BK: Absolutely, and that will continue to grow. I'm not sure healthcare fraud is growing, I think the detection of it is growing and with the Yates memo where corporations have to report who the individuals are that are involved in the fraud schemes, now a corporation cannot pay a fine and get immunity for individuals.

That's changing the landscape of the prosecution of these kinds of cases. It remains to be seen what total effect that's going to have, but it changes the landscape in these cases, I can tell you that.

FHP AF: So you believe the Yates memo will have a big impact on healthcare fraud litigation. How will that change the way these cases play out?

BK: If you have a corporation and let's say three corporate officers are involved in a fraud scheme, each one of them is going to have a different lawyer, of course, because of the conflict of interest, and the corporation is looking only at financial penalties, civilly or criminally. No longer can the corporation pay a fine and get their president, COO, or treasurer out of trouble.

When they pay the fine or settle their case, they are required to cooperate against the three individuals and provide all the information they have about the fraud scheme.

I think the motivation of the DOJ was that these corporations were paying monies, but it was not having the deterrent effect they wanted to have on healthcare fraud.

FHP AF: Compliance seems to be a pretty big focus area as of late. The DOJ came out with a guidance document and also recently hired a compliance counsel. What is the government looking for when it comes to compliance?

BK: The ACA has increased the responsibility of medical providers, and it addressed some areas that were popular for fraud. I think those provisions and the general idea of the federal government was that, in terms of compliance, if we can monitor certain activities, or if we can put in place certain tools requiring reporting, we won't have to monitor as much as we would have before.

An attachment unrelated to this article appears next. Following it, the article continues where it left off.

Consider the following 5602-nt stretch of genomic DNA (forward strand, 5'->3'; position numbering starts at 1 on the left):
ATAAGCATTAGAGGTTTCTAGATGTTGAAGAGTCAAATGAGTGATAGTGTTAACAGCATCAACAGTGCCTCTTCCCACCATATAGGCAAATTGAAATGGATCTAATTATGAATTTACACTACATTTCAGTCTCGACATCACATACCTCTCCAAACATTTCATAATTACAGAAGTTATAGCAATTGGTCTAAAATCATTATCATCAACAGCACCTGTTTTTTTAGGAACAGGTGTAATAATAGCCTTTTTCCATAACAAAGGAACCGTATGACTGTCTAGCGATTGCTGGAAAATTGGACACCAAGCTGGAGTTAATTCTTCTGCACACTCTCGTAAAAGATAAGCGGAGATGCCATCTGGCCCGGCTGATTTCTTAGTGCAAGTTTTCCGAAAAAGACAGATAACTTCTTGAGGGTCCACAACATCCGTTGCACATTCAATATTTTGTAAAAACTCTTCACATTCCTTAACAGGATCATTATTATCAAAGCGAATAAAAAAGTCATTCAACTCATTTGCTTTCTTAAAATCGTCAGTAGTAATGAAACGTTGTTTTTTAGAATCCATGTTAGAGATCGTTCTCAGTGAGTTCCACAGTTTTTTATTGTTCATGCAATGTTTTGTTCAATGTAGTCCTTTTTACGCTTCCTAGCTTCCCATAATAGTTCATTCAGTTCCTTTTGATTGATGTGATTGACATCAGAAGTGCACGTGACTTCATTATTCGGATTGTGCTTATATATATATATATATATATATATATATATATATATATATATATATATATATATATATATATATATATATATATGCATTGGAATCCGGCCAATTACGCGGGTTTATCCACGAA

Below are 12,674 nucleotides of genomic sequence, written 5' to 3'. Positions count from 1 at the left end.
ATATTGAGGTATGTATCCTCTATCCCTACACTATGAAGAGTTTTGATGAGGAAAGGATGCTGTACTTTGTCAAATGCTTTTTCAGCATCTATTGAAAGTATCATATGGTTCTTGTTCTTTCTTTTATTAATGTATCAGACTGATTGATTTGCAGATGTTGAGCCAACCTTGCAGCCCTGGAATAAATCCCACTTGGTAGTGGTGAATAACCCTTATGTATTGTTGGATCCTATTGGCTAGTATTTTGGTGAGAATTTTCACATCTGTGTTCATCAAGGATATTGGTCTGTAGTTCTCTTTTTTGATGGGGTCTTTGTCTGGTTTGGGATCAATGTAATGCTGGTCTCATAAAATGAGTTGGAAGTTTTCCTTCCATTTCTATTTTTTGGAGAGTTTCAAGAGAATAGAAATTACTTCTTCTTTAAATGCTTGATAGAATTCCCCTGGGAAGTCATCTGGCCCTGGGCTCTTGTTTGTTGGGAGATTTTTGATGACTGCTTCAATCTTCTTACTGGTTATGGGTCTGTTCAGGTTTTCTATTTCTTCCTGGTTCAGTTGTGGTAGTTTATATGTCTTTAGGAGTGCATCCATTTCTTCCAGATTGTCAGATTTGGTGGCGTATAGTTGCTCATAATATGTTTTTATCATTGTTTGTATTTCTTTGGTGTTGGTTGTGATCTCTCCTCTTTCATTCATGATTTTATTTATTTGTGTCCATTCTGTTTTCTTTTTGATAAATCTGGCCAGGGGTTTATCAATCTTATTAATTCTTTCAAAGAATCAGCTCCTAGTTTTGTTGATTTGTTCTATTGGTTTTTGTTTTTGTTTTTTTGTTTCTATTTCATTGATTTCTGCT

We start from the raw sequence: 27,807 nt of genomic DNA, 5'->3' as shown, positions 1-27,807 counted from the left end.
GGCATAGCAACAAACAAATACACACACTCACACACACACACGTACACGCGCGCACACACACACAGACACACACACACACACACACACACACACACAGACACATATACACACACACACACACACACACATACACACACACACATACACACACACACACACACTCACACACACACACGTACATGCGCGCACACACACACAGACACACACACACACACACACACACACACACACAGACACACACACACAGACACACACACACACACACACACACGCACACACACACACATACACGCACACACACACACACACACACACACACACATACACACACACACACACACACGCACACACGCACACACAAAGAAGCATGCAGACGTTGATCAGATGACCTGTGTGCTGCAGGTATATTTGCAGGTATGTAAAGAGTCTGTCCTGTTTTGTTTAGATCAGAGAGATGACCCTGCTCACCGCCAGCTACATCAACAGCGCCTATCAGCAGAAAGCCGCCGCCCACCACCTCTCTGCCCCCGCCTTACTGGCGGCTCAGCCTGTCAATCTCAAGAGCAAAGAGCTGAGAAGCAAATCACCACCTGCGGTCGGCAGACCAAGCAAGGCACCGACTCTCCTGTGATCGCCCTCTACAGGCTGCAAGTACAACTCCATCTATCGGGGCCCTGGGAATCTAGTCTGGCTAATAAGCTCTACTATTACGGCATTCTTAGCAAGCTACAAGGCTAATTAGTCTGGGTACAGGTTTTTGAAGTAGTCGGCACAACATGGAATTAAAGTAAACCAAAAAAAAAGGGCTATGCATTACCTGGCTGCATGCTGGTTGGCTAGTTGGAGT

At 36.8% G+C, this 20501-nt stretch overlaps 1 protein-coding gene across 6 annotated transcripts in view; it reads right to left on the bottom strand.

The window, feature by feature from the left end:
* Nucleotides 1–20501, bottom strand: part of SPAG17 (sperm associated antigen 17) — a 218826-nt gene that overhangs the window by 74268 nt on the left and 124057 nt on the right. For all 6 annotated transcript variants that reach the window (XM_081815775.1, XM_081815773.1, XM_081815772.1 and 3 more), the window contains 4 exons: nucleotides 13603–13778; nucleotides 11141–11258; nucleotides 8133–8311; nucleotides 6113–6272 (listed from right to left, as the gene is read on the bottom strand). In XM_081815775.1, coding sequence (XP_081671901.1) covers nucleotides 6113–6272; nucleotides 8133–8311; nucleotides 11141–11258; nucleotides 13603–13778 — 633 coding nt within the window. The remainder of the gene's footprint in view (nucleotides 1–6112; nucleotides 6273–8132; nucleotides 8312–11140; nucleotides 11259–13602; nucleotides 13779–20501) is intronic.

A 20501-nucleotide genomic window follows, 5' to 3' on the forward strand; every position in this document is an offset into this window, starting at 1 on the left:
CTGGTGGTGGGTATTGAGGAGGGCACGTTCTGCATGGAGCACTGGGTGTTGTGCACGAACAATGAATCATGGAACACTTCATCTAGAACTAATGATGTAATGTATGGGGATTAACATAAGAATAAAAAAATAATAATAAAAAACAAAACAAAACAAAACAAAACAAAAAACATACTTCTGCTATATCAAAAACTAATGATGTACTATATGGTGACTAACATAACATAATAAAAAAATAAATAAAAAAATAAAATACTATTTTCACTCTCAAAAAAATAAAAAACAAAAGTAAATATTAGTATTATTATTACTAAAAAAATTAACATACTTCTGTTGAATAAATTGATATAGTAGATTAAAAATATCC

FHP AF: Does the federal government also want to see that there is a compliance program in place and meeting certain standards?

BK: That's one of the elements of sentencing structure is if you have a compliance program in place, you can actually get points reduced off your sentencing computation.

FHP AF: What do you see as important focus areas in the healthcare fraud arena, both from the government's perspective and high-risk sectors of healthcare in general?

BK: Some of the future problems are lab charges that aren't necessary, or skilled nursing facilities where they are upcoding treatment or physical therapy to a patient that cannot perform at the highest level, yet they get paid more money for administering it, or at least charging for it. Also, overprescribing of drugs, regardless of whether it's pain medication or otherwise.

Generally, those three areas would be on the forefront for the DOJ. And the Anti-Kickback Statute is always going to be an issue because in the pharmaceutical industry there is promotion of those drugs. That always generates some folks going overboard. That was helped a little bit with the Sunshine Law aspect of the Affordable Care Act. They have to report what incentives they've given to particular doctors. So that's the new provision that provides another monitoring tool.

FHP AF: Anything else you want to add?

BK: Some of these questions are going to be answered as we go forward with the Yates memo. These cases and these investigations are labor and personnel and resource intensive, and it puts a strain on the U.S. Attorney's Office, and the federal and state agencies that are participating with them.

You have to be able to justify the labor and resource utilization when these cases come in, and the only way to control that, to some extent, is raising your intake guidelines.